For a while now, I’ve been using the Surface Go as a companion device to my desktop computers at home and work. I’ve been intrigued by the Surface Pro X for a while, and with recent additions to Windows 10 insider builds I thought it was time to give the Pro X a test drive as a potential upgrade to my Go.
The Surface Pro X is one of the most beautiful computers I’ve ever used. It’s thin, light, and the screen is utterly gorgeous, surrounded by thin bezels. It’s an ARM device, which means it’s not running on an Intel or AMD processor, but instead a modified Qualcomm chip (the SQ1), akin to what you’d find in a phone but modified to run windows better. In theory, this means significantly greater battery life compared with ‘normal’ computers, though also potentially less performance. The latter of those is interesting to me, coming from the under-powered Go. The SQ1 can boost to 3Ghz, which is pretty quick, and the Adreno GPU isn’t fundamentally bad, from what I can tell. I have the 8Gb RAM, 128GB SSD version. While there’s no microSD card slot like there is on the Go, the SSD in the Pro X is easily accessible and upgradeable.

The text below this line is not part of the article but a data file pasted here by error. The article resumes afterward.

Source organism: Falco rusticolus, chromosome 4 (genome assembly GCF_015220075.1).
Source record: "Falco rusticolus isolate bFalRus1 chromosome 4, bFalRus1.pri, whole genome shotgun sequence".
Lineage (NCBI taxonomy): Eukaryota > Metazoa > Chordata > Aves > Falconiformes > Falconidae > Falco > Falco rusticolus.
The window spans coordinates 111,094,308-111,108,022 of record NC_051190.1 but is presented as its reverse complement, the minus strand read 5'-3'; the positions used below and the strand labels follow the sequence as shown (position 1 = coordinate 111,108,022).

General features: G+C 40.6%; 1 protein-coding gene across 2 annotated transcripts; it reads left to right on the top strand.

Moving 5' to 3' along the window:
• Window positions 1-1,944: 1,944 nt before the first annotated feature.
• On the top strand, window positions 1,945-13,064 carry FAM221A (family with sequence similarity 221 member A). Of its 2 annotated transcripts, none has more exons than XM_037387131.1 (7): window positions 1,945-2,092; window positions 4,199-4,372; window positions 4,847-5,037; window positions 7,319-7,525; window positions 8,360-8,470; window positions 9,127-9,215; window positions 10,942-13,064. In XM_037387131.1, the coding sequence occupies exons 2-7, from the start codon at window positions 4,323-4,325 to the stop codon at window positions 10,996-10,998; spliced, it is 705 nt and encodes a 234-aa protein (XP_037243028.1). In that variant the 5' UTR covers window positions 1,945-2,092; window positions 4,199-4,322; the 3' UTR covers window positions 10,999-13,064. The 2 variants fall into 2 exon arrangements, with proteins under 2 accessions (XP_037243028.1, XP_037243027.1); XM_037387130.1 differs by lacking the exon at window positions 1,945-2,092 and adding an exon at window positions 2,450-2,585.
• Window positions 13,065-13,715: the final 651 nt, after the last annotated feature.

The biggest change, and sticking point, is that not everything that would normally be compatible with Windows will run on the Pro X. Until now, the Pro X (and other arm-based windows PCs) have been able to run programs compiled specifically for ARM, as well as running 32-bit x86 programs through an emulation/translation layer. Recently, Microsoft released a development version of Windows 10 that enables 64-bit x64 programs to run in emulation too, helping to close the ‘app-gap’ that has plagued previous attempts to leave x86 behind, including Windows Phone and Windows RT. This seemed like as good a time as any to jump on-board and see how well the Pro X performed.
The biggest reason for trying out the Pro X is that I’ve been working from home for the past 9 months. Whilst I spend the majority of my time at my desktop computer, sometimes I just want to go write in a different room in the house for a change of scenery. The Go’s tiny 10” screen is just a bit too small for comfortably writing for long periods – two pages up on the screen at once is ever so slightly uncomfortably small. In these COVID times, the portability of the Go isn’t the priority. A better writing experience, as well as a nicer portable screen for watching videos, is of more importance right now.
As I opened with above, this is a beautiful machine. I can’t stress that enough. It’s just 7mm or so thick. It’s thinner than my phone!